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Figures

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Fig. 1

Schematic of the proposed laser scanning modality for detecting the tumor embedded in the skin tissue

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Fig. 2

Comparison between the nondimensional heat source without (a)–(c) and with (d)–(f) Mg-NPs during the laser scanning process at section y = 2.5 mm. Here, (a), (b), and (c), respectively, denote the simulation results when the laser beam is located at the site of x = 1.5 mm, 2.5 mm, and 3.5 mm (the default y = 2.5 mm and z = 0 mm); (d)–(f) are the corresponding calculation results of heat source for the case of tumor tissue with Mg-NPs.

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Fig. 3

Comparison of the transient temperature difference profile between cases without (a) and with (b) Mg-NPs. Here, three profiles are the transient thermal response of three sites located at z = 0 mm, 0.10 mm, and 0.35 mm, respectively; the coordinate values of x and y of the three points are all set as 2.5 mm.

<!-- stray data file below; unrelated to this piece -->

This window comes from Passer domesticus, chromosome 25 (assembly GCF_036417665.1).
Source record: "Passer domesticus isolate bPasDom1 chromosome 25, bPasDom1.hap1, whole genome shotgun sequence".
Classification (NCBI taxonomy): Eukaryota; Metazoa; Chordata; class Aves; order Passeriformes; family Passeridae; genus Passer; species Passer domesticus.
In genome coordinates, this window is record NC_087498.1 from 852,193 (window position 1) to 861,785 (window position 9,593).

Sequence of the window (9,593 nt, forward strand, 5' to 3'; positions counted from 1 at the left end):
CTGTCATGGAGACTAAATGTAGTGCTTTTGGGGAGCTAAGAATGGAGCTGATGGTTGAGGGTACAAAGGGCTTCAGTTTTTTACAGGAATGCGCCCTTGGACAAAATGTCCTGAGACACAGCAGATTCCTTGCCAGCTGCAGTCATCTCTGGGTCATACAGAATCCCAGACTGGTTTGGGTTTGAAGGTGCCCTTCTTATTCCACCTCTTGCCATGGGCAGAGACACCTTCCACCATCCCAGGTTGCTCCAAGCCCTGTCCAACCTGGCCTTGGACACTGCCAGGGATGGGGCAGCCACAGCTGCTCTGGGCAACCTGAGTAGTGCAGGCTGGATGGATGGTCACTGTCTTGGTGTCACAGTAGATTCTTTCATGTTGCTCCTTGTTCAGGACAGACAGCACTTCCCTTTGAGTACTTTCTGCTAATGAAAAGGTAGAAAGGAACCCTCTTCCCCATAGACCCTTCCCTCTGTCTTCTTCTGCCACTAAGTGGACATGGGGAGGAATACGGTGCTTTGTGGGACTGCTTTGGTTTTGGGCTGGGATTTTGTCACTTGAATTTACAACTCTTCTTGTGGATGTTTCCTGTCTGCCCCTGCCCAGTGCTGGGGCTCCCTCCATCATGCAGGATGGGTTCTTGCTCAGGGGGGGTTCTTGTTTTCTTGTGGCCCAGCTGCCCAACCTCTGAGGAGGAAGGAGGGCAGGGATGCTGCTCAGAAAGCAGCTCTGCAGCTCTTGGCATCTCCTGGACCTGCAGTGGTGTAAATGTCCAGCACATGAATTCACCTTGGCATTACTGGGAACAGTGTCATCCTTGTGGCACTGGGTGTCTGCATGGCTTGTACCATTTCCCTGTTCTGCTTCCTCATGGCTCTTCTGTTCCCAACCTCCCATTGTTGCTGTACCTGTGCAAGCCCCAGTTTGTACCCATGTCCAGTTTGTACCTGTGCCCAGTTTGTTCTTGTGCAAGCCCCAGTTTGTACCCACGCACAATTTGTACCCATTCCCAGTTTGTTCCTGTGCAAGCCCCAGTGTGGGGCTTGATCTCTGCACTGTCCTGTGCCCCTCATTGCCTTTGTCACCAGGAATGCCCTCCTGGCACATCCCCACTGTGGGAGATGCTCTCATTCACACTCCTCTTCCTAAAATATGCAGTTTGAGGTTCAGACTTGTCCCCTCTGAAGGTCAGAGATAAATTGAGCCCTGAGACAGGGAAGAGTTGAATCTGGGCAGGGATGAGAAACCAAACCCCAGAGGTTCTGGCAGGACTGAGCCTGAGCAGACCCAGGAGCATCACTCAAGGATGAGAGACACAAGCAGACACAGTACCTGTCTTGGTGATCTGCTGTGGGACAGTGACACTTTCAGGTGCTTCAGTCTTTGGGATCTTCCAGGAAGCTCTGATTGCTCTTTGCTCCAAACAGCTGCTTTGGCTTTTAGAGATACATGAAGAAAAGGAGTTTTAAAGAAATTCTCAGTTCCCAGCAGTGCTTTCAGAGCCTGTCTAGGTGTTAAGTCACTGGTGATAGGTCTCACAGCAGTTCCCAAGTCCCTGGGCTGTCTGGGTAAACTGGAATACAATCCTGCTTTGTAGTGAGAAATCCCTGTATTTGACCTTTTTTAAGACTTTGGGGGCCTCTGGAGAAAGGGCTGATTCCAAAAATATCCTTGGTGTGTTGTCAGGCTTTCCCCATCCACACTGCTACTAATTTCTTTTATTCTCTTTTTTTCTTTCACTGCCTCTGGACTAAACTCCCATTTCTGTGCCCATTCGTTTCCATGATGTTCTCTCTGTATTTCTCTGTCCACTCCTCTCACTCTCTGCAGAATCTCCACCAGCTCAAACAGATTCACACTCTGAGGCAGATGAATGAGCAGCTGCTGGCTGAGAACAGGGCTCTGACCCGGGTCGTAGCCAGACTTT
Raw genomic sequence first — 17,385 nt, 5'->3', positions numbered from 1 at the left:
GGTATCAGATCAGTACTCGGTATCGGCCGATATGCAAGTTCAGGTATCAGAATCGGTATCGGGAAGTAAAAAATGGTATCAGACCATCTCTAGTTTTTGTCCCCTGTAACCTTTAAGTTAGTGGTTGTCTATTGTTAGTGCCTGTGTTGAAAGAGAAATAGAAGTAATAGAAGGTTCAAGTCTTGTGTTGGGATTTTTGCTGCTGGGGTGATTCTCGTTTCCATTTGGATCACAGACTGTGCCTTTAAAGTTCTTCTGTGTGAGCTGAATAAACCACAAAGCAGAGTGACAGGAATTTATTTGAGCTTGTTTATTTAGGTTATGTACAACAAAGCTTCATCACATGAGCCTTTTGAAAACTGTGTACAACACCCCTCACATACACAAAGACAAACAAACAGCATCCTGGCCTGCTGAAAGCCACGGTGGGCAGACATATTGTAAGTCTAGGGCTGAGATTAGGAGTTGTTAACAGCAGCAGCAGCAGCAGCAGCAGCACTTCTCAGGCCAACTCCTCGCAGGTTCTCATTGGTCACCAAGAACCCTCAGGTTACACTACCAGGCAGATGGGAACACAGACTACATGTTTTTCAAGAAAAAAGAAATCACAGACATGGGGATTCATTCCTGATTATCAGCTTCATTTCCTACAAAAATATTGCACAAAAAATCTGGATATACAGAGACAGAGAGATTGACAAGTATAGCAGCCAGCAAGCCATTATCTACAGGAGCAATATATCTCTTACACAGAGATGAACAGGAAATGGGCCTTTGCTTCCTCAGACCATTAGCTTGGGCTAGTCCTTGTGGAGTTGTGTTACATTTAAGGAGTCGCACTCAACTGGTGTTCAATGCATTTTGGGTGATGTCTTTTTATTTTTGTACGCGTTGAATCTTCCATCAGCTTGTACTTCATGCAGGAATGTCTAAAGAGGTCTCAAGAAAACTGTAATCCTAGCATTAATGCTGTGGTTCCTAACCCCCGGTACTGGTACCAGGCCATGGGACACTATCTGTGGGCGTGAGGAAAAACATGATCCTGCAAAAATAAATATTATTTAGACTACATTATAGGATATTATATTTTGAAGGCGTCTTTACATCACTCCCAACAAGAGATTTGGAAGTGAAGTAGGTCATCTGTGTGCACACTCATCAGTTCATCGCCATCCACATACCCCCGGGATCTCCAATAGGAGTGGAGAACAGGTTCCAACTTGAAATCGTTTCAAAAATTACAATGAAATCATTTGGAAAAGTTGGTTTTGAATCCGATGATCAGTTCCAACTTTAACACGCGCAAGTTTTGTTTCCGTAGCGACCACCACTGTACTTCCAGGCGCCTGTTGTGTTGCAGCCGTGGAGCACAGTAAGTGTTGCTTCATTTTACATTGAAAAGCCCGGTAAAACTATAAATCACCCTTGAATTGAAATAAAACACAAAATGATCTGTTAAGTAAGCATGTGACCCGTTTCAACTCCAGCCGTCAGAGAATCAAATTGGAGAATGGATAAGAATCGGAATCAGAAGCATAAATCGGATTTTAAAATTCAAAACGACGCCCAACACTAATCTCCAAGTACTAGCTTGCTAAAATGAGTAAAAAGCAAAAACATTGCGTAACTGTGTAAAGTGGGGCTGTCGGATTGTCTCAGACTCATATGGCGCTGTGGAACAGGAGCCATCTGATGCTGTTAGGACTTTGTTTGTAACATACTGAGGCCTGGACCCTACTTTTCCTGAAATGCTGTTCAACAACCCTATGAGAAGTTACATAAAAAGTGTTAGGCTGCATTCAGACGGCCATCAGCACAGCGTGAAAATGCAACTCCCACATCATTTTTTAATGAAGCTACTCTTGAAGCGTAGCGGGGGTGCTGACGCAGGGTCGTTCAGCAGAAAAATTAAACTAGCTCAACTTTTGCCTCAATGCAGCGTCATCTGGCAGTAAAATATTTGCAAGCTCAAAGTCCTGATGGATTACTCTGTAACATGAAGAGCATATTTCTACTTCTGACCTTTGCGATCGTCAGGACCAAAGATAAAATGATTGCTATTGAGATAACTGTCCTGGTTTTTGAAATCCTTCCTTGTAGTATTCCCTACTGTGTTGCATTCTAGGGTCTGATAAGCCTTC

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Fig. 4

Comparison between the temperature distributions at the skin surface without (a)–(c) and with (d)–(f) Mg-NPs during the laser scanning process at section y = 2.5 mm. Here, (a), (b), and (c), respectively, denote the simulation results when the laser beam is located at the site of x = 1.5 mm, 2.5 mm, and 3.5 mm (the default y = 2.5 mm and z = 0 mm); (d)–(f) are the corresponding calculation results of temperature mapping at the skin surface for the case of tumor composited with Mg-NPs.

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Fig. 5

The temperature response profile at the skin surface induced by the laser stimulation with varying power of 1 W–2 W at transient time of (a) t = 0.04 s, (b) t = 1.04 s, and (c) t = 2.04 s

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Fig. 6

The temperature response profile at the skin surface induced by the laser stimulation with varying action time of 40 ms–80 ms